Review: Sound Shapes

Red things are dangerous.

That is all you need to know, and all you should know before going into Sound Shapes. The rest is nothing short of a delightful experience that no one who owns the PS3 or Vita should miss out on. If you could just take my word for it, stop reading this review, buy Sound Shapes, and experience it. For those who must know more, read on.

Sound Shapes is a side-scrolling platformer, where you take on the role of what looks like an eyeball surrounded by something, uh, sticky. You can stick to light-coloured objects, jump with X, and roll fast (but lose your sticky ability) while holding R1. Red things are dangerous, so you avoid them as much as possible or spawn at the most recent one of the generously placed spawn points. This description is as apt as saying whiskey is a beverage (because it is so much more!).

The heart and soul of Sound Shapes is music. It was born out of the love for music. It flows in every tiny detail of the game, right from cassette tape shaped slots of saving levels that you create, to the vinyl record player that serves as the start and end point of every level.

The campaign of Sound Shapes is divided into five albums that feature music by some of the biggest names of the music industry, such as Deadmau5, Beck, and Jim Guthrie. Each album features its own theme, and multiple levels based on the theme. The objective in each level is to collect as many musical notes as possible that are spread across it. As soon as a note is collected, it begins playing as an overlay to the base music that is a combination of background score and rhythm-based environmental objects and obstacles.

The levels move from screen to screen, and the music of a note collected in one screen plays out for three screens. This way, the music changes across the level as you move forward. The more notes you collect, the fuller the track that plays across the level.

And you will want to collect every note, because Sound Shapes is ultimately all about the music. The developers put in a lot of effort in building congruity between the music and gameplay. Everything moves to the beat of the music, and while it doesn’t always work, there are these awesome moments where everything falls into place. The environment, the music, even your movement – everything is synchronized into one. At these moments, it ceases to be a game, and turns into a song; s song that you ‘play’. Don’t be surprised if you find yourself getting to your feet while playing and feel that twitch run across your shoulders and through your legs, before you nervously look behind to check if someone was watching.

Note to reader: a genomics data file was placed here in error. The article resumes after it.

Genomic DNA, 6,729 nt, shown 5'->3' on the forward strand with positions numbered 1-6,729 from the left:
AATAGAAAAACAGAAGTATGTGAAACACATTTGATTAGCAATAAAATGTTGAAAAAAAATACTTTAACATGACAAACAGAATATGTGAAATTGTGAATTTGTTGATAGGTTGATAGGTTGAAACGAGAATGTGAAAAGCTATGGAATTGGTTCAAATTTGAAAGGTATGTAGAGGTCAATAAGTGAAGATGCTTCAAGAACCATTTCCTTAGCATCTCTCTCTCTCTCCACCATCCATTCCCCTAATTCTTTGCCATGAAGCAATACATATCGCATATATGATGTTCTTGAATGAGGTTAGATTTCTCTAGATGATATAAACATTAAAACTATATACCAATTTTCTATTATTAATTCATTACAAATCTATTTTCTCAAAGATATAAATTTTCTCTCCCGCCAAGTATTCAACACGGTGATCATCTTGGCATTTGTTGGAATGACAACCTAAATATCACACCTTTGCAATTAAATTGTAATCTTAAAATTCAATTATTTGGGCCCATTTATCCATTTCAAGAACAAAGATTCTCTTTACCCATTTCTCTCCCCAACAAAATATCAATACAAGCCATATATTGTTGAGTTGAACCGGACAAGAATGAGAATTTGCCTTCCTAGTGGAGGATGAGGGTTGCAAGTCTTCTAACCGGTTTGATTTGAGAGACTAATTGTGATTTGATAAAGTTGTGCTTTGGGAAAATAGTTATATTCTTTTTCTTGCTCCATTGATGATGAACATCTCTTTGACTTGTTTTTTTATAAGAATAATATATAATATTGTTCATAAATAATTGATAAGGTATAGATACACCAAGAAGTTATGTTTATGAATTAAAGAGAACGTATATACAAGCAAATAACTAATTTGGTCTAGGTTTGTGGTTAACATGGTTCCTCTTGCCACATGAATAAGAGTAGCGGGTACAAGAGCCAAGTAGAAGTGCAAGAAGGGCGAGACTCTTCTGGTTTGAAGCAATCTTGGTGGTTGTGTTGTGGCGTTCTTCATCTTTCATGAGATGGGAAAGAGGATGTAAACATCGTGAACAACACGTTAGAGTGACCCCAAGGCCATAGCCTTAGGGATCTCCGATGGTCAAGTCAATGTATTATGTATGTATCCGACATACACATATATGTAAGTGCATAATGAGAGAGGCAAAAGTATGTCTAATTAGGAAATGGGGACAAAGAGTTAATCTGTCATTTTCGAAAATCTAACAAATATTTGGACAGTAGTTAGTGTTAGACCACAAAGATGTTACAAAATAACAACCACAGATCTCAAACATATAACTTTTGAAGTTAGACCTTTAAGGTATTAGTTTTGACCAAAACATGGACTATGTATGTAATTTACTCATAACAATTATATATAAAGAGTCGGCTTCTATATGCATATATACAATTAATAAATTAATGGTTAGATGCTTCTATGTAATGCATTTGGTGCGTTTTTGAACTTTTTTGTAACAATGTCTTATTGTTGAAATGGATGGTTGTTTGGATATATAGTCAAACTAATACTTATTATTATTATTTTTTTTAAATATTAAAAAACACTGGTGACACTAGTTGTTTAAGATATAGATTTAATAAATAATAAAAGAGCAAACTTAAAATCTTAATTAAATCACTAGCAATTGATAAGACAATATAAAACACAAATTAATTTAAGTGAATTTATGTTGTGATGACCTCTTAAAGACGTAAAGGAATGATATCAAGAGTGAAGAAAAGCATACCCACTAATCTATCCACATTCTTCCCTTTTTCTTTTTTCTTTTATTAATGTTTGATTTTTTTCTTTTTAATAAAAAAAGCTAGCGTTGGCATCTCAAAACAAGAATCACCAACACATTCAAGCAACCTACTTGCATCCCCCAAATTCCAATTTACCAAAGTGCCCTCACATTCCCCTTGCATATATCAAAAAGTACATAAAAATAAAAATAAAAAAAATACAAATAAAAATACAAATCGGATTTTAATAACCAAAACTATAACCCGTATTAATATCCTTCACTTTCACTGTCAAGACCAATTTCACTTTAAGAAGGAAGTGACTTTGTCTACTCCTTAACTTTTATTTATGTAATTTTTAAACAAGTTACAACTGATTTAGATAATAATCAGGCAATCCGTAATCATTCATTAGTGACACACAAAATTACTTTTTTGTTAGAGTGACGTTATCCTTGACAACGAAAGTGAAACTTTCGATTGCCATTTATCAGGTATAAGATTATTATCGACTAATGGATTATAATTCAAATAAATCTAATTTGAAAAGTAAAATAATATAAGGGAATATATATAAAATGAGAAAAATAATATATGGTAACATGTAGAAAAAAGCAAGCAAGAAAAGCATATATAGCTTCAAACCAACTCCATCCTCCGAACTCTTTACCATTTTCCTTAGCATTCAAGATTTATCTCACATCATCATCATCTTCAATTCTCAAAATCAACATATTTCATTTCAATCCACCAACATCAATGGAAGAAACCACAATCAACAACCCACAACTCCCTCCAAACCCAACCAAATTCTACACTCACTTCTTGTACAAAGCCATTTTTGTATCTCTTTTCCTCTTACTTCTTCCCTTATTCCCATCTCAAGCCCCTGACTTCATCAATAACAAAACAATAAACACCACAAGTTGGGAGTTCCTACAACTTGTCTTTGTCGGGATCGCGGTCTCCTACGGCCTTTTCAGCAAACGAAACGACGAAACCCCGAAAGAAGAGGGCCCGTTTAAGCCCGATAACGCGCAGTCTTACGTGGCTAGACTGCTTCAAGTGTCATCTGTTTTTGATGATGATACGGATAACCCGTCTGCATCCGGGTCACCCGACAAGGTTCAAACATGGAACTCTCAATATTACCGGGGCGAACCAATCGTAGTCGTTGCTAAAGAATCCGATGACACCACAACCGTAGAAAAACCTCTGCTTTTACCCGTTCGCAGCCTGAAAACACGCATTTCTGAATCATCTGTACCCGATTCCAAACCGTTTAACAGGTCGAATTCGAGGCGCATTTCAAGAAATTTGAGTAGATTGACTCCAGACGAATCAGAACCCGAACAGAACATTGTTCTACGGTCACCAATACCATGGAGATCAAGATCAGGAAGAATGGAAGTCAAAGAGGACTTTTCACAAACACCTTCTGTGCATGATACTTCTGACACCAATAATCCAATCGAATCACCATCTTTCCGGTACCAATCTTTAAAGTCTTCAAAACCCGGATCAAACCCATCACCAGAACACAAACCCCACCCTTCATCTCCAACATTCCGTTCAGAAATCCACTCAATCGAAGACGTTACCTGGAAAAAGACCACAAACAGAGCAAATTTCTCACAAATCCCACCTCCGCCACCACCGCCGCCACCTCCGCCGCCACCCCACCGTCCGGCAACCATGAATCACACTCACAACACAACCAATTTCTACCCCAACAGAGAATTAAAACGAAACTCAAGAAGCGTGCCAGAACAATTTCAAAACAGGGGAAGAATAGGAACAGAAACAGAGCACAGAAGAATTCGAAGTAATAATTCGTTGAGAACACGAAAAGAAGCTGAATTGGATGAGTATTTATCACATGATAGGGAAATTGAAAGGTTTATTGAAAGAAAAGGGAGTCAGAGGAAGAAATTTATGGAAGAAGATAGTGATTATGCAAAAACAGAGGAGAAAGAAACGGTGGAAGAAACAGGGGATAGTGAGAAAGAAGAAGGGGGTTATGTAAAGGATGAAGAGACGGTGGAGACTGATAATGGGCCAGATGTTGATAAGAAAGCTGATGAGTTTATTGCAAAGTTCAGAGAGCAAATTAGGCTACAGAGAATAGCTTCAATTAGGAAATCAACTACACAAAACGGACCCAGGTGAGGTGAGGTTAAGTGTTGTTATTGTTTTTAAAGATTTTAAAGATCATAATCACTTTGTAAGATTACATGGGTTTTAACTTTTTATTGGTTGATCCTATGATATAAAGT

The graphics design does not lag behind the excellent sound design in any way. The graphics follow a fixed theme within an album, and more often than not do an excellent job at telling a story that only comes out as a sum total of one’s experience with the game. From grey and drab corporate environments that takes a genuinely trippy turn in the final two levels of Jim Guthrie’s Corporeal, to the ebullient colour palette and pixelated monstrosities in Deadmau5’s D-Cade, the game is an absolute joy to behold.

One might complain that the campaign length is too short – a little under two hours, but the quality and variety of content in it is well worth the price of admission. The game also features additional game modes once the campaign is completed.

Beyond the developer-created content, the game also features a very user-friendly level creator and editor and an active community that features some very interesting levels. The game’s focus on music acts as a very vital pivot for level creation. Unlike LittleBigPlanet, where there is a plethora of options and a rather steep learning curve, Sound Shapes has a limited range of objects that you can use to create levels, neatly divided into categories. But the number is by no means a hindrance to creativity, as is evident by many of the users – who have not only recreated classic games in the image of Sound Shapes, but also levels that are driven by stories told through sound and music. That is something entirely unique to this game.

The level editor screen is divided into grids, making it relatively easy to create simple melodies. The remaining objects in the level can be built around the placement of these notes, and further enhanced and deepened by using musical objects within the levels. The level creation tools are, hence, compelling enough for everyone to try out at least once.

Conclusion

I discovered Sound Shapes at a friend’s place. I played one level and I had to get the game for myself.

Why aren’t we talking about Sound Shapes? It is a labour of love by people who love both music and videogames. It shows in every nook and corner of the game, and represents a beautiful synergy of the two art forms. Get Sound Shapes. Play it. Listen to it. Experience it. Move with it. Talk about it.

  • Excellent amalgamation of music and videogames
  • Great level creation tools and an active community
  • Slick production values and beautiful graphics design
  • Short campaign
9

Sound Shapes is a labour of love by people who love both music and videogames. It shows in every nook and corner of the game, and represents a beautiful synergy of the two art forms.

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Game Info

Available On
PS3, PS Vita
Reviewed On
PS3
Developer
Queasy Games
Genre
Music, Platformer
Age Rating
3+
Release Date
August 15, 2012